What is “motivation” and why is it
Motivation is “WANTING to learn”
• Motivated pupils work harder and learn
• Studies show that pupils who lose
motivation usually get bad
grades, participate less in class and have
problems with behaviour.
• Pupils who are NOT motivated will usually
distract other pupils, so they do not feel
“alone” in the classroom.
What affects motivation?
Motivation is DIRECTLY related to selfesteem. If a pupil doesn’t feel
confident, they won’t feel motivated!
Pupils need to be ENGAGED in class. Don’t
talk AT them, talk WITH them. Involve them
in the lessons!
There are many things, such as
family, friends, health and other school
work, that influence a pupil’s motivation.
These things are outside our control. We
CAN control how the students feel in OUR
Use the evaluation sheets to give your students
feedback on what they have learned. Spending
one minute talking to a pupil to let them know
that we SEE them can make a huge difference.
When pupils have something to show to their
parents that makes them look good, students
become happier. Most parents reward positive test
scores in one way or another, and this increases
pupils’ motivation to continue doing well
Pupils feel a sense of personal accomplishment
when receiving high scores. The evaluation sheets
do not ask pupils for too much because the
designers of the book understand this. The series
was designed to not only teach English, but make
pupils ENTHUSIASTIC about learning English.
Use visual storytelling to keep
your pupils engaged. The
“comic-book” style stories allow
students to understand a great
amount of information, even
when they only have a small
amount of language to use
• Also, using Acting activities in
class promotes “Full Body
Learning,” which is
EXTREMELY important for
young children. Acting gives
children an opportunity to “be
someone else,” to get up and
move, to laugh, to be
creative and to practice
language from class.
We need to use games to keep our kids interested.
Children love playing games, and we should use that
active, creative energy to help them learn.
“Our Discovery Island” is FULL of games and activities
that do exactly that! We want to ENGAGE the kids.
Having them just sit and translate text, or just read a
book isn’t good enough for us. We want to use all the
natural resources that come part and parcel with
Games also help develop children’s logical and thinking
skills, helping them not only in our own classroom, but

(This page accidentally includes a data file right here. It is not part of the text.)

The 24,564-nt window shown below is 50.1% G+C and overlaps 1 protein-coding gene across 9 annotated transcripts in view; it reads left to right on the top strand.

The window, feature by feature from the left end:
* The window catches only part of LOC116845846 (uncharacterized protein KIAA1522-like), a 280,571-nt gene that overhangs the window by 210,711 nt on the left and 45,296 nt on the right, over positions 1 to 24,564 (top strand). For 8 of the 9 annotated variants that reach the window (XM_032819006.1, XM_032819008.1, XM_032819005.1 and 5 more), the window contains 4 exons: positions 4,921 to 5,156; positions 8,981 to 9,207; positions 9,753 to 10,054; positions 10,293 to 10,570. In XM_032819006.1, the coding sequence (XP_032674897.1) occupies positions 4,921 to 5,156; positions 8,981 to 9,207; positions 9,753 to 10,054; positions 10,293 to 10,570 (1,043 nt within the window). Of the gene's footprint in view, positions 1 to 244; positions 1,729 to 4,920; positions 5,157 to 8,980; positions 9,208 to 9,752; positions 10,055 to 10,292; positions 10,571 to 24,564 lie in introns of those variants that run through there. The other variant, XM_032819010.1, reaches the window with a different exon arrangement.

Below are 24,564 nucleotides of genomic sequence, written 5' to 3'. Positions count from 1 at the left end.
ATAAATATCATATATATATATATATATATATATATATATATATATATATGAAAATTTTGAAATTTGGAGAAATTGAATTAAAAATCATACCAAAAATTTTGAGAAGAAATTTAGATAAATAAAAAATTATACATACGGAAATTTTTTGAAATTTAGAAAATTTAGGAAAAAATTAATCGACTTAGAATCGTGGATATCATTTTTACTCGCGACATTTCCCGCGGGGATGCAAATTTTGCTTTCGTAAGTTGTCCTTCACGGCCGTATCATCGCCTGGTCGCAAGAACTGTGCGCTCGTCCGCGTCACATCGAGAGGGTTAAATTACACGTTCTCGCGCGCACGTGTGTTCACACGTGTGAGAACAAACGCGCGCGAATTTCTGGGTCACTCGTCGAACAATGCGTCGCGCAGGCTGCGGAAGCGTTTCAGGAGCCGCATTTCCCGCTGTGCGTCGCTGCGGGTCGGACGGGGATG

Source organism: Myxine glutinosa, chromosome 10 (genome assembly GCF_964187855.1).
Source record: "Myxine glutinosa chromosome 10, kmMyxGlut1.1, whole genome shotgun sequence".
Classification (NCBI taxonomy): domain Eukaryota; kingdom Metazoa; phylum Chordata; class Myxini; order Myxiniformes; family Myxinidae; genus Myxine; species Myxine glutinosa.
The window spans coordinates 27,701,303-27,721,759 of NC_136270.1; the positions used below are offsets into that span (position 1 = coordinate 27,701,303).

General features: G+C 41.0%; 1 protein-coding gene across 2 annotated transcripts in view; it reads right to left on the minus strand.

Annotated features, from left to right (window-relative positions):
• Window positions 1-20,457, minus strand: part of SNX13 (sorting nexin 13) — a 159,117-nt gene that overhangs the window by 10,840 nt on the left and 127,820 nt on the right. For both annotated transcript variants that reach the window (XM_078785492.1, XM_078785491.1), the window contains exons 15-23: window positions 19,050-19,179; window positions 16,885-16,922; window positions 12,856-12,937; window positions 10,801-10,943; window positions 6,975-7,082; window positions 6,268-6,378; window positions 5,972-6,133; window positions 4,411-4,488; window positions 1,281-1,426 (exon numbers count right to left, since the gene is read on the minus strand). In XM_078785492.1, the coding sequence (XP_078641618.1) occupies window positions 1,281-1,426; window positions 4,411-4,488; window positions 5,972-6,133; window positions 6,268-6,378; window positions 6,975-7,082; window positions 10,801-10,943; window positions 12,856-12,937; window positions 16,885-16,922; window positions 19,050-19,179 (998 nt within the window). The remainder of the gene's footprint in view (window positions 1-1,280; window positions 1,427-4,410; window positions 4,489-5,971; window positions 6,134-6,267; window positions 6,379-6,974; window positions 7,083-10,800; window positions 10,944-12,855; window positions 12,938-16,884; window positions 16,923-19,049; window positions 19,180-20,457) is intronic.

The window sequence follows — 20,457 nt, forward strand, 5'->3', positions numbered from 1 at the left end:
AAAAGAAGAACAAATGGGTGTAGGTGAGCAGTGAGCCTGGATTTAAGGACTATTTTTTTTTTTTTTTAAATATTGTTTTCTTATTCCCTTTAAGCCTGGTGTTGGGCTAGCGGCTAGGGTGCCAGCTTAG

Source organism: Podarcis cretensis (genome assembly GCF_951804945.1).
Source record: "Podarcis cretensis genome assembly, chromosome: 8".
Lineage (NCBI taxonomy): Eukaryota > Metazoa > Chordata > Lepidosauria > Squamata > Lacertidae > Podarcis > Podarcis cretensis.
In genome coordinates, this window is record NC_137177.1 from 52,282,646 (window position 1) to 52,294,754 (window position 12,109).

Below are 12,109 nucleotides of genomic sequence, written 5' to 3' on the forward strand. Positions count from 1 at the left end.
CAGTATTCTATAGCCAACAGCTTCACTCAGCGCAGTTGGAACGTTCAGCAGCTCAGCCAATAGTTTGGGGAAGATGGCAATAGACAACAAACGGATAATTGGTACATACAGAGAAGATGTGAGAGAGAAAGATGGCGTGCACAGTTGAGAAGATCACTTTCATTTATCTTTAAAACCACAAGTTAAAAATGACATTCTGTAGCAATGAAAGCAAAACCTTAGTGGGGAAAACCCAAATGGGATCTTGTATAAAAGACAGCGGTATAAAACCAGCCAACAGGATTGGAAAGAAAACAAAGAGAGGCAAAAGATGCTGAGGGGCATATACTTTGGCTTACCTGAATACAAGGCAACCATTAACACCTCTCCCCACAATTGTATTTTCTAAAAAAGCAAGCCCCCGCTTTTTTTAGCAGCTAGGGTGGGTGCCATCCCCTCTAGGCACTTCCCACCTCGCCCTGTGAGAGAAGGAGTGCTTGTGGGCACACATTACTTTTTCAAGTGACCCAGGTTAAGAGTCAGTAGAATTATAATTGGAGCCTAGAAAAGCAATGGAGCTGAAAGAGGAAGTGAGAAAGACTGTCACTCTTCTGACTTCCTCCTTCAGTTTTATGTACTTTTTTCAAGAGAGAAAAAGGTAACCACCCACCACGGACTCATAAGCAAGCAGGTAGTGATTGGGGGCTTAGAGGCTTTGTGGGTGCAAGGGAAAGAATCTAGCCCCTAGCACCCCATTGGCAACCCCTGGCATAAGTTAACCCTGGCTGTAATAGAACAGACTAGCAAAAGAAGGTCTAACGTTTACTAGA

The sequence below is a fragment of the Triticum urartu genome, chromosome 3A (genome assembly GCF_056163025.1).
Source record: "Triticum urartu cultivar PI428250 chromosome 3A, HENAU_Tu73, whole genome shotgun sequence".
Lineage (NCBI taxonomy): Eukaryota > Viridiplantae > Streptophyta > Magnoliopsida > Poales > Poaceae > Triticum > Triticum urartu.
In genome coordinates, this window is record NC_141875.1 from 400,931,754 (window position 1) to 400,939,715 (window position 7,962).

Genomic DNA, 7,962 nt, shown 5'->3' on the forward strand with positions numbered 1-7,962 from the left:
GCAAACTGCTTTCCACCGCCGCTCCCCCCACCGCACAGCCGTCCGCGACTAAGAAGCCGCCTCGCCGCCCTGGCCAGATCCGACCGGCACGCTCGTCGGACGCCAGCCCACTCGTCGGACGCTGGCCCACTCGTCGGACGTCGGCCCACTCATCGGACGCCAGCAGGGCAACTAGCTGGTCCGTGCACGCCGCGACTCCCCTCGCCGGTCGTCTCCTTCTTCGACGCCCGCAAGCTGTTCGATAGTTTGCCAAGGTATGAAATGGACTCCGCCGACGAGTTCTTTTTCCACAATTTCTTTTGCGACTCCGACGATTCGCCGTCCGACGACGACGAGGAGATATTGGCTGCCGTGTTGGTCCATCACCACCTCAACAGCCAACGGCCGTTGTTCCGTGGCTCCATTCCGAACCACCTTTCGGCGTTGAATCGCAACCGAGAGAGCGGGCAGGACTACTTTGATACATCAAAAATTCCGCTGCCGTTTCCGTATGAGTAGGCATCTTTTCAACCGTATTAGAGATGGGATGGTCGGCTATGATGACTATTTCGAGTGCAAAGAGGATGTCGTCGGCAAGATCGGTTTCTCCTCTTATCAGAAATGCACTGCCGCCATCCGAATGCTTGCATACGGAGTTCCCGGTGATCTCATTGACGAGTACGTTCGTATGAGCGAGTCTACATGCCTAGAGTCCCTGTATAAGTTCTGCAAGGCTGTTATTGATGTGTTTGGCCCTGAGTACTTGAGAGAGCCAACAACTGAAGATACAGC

in all others.
Every game MUST have educational
merit, though, games which exist only to “kill time” are
NOT welcome in the classroom. The aim is to make
learning fun, not to have fun instead of learning.
Shouting at the students doesn’t help anything. The teacher loses control of the
situation, the child who is being shouted at feels horrible, and all the other
children then feel terrified. Teaching children is one of the biggest tests of
patience known to man, but we CANNOT fail that test. The people who suffer are
the children, as a dislike of the teacher soon becomes dislike of the subject.
Many teachers like to give rewards, these are usually sweets, chocolates, gold stars, etc.
While the student who is receiving an award feels great, EVERY OTHER student suddenly
feels like they have failed to achieve something. We need to stop giving rewards and
include EVERYONE in the praise, not only the single top-performer.
Some teachers try to motivate students by making every second of every lesson fun. The
problem with this is that they forget to include EDUCATION into their lessons. Lessons
SHOULD be fun, but it is only a temporary fix to a motivation problem. Students need
support, structure, fun, achievement and work to feel truly motivated.
Don’t call children names like “stupid,” “lazy,” “slow,” “bad” or
“horrible.” Merton, an educational sociologist, defined a “self fulfilling
prophecy.” This means that when we label students, our label affects
their behavior and performance. Children who are told they are
stupid often perform more poorly in tests and in class after being
given their label.
We cannot show favourites in class. As teachers, our public motto must
be “All of my students are equal.” While you and I know that we are only
human, and we DO have our favourites, we MUST NOT let this be seen
by any of the students. The “favourites” feel highly motivated, while the
others feel like hard work is useless, because they’ll never be noticed
There are moments when the
teacher’s motivation goes down. This
As teachers we have to deal with the
administration in our schools, our
students, the students’ parents and
our own personal lives. This is A
LOT! It is HARD!
In those moments where I don’t feel
motivated, I try to think of what my
students are seeing when they look
at me. Then I think of a lesson
where I was REALLY motivated, and
compare what my students saw
then, and what they see now.
Say NO! There are times when our
families, administrators, students and students’ parents ask
us to a million things at the same time. It is OKAY to say no.
Your students will benefit because of it.
If the problem is your personal life, close the door on it. Don’t
let it into the classroom. As teachers, we don’t have the
luxury of being able to have “a bad day at work”. We have to
separate our lives from our work. This is DIFFICULT, but our
students can’t suffer because of that.